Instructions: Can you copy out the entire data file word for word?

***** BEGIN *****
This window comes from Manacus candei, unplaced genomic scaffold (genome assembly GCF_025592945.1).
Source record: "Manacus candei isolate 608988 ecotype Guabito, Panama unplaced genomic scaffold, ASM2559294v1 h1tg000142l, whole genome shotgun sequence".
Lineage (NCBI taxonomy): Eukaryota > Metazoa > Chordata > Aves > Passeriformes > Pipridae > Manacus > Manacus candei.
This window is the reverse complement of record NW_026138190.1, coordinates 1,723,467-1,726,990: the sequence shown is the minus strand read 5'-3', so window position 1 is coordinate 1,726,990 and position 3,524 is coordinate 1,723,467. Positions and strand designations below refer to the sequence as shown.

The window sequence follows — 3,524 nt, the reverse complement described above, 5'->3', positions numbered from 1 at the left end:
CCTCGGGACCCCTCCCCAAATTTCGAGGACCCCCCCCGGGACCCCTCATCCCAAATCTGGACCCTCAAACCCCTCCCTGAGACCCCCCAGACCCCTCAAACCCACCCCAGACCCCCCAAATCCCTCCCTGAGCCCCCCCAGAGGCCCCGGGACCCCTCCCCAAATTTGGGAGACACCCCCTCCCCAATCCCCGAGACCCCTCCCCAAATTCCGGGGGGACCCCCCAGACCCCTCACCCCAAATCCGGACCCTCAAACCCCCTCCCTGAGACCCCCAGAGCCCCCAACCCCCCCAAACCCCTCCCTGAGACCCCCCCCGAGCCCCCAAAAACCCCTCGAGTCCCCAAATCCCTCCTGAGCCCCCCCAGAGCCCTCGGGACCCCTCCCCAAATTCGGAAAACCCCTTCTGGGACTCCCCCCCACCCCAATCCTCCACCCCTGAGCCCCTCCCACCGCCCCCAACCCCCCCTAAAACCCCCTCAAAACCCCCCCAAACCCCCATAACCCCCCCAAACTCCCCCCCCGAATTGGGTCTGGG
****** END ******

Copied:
This window comes from Manacus candei, unplaced genomic scaffold (genome assembly GCF_025592945.1).
Source record: "Manacus candei isolate 608988 ecotype Guabito, Panama unplaced genomic scaffold, ASM2559294v1 h1tg000142l, whole genome shotgun sequence".
Lineage (NCBI taxonomy): Eukaryota > Metazoa > Chordata > Aves > Passeriformes > Pipridae > Manacus > Manacus candei.
This window is the reverse complement of record NW_026138190.1, coordinates 1,723,467-1,726,990: the sequence shown is the minus strand read 5'-3', so window position 1 is coordinate 1,726,990 and position 3,524 is coordinate 1,723,467. Positions and strand designations below refer to the sequence as shown.

The window sequence follows — 3,524 nt, the reverse complement described above, 5'->3', positions numbered from 1 at the left end:
CCTCGGGACCCCTCCCCAAATTTCGAGGACCCCCCCCGGGACCCCTCATCCCAAATCTGGACCCTCAAACCCCTCCCTGAGACCCCCCAGACCCCTCAAACCCACCCCAGACCCCCCAAATCCCTCCCTGAGCCCCCCCAGAGGCCCCGGGACCCCTCCCCAAATTTGGGAGACACCCCCTCCCCAATCCCCGAGACCCCTCCCCAAATTCCGGGGGGACCCCCCAGACCCCTCACCCCAAATCCGGACCCTCAAACCCCCTCCCTGAGACCCCCAGAGCCCCCAACCCCCCCAAACCCCTCCCTGAGACCCCCCCCGAGCCCCCAAAAACCCCTCGAGTCCCCAAATCCCTCCTGAGCCCCCCCAGAGCCCTCGGGACCCCTCCCCAAATTCGGAAAACCCCTTCTGGGACTCCCCCCCACCCCAATCCTCCACCCCTGAGCCCCTCCCACCGCCCCCAACCCCCCCTAAAACCCCCTCAAAACCCCCCCAAACCCCCATAACCCCCCCAAACTCCCCCCCCGAATTGGGTCTGGG